14 September 2005

Enough is enough and enough is too much!

As I sat down to write this I remembered something Dan always used to say,
“Enough is enough and enough is too much!”

With that in mind...over the past 2 days I finally decided I had enough of spackling and sanding and finally started laying on some primer. At first I only painted the wall behind the tub (on the left in the picture) so that when I did the first coat on the whole bathroom, that wall would have 2 coats and be done. My thought process there is that now I can put in the tub and get the cement board up on the walls around it and in case I nick a wall or need to fill in a gap or something I’ll be able to do that before doing a second coat of primer and the topcoats.

Product-wise I read the recommendations on the Killz brand primer can and was surprised that for a bathroom they didn’t recommend using their oil based primer. But I did what it said and bought the ‘Premium’ type. The gallon can would have been just enough to do a coat on the whole bathroom but I ended up running out a little short because of my brainiac plan on the wall behind the tub that’s actually going to be completely covered (except below the tubline). Fortunately I still had half a can of ‘Killz2’ up there as well that is also water-based and also recommended for use in bathrooms so I used that to do the last little bit. I think there may even be enough left in that can to do the entire second coat...Second coats use WAY less paint because the fresh drywall and plaster really suck it up and there will be one less wall as well (the one behind the tub has 2 coats and is ready to be covered with cement board and tile).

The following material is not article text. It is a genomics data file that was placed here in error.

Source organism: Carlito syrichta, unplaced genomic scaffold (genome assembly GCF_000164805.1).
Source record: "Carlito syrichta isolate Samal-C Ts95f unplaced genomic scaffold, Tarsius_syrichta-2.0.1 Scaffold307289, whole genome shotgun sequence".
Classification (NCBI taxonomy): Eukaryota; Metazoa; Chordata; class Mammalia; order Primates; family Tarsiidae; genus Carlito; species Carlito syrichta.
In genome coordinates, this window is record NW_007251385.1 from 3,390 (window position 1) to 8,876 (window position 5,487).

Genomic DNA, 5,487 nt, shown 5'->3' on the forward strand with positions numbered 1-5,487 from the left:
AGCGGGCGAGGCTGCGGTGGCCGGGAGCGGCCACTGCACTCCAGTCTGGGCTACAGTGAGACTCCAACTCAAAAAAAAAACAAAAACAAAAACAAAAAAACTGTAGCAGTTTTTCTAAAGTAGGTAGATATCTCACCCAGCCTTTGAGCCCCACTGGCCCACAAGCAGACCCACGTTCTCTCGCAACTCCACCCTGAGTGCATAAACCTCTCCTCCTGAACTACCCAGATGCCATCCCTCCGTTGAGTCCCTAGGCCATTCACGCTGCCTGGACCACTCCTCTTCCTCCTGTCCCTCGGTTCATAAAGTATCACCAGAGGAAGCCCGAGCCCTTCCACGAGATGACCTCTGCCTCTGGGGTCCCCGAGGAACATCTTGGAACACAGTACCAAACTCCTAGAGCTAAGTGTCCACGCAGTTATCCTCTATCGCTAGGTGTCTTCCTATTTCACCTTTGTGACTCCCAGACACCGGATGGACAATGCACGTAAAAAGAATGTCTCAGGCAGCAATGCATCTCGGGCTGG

06 September 2005

Window to Wall 7

Woo Hoo Spackle!

Ok...so here’s pretty much where we’re at now. With the greenboard up I went ahead and started putting on the layers of spackle pretty much following the Dan method which works quite well if you go through all the steps several of which are visible here.

Essentially the process consists of applying 3 layers of spackle and then sanding it smooth.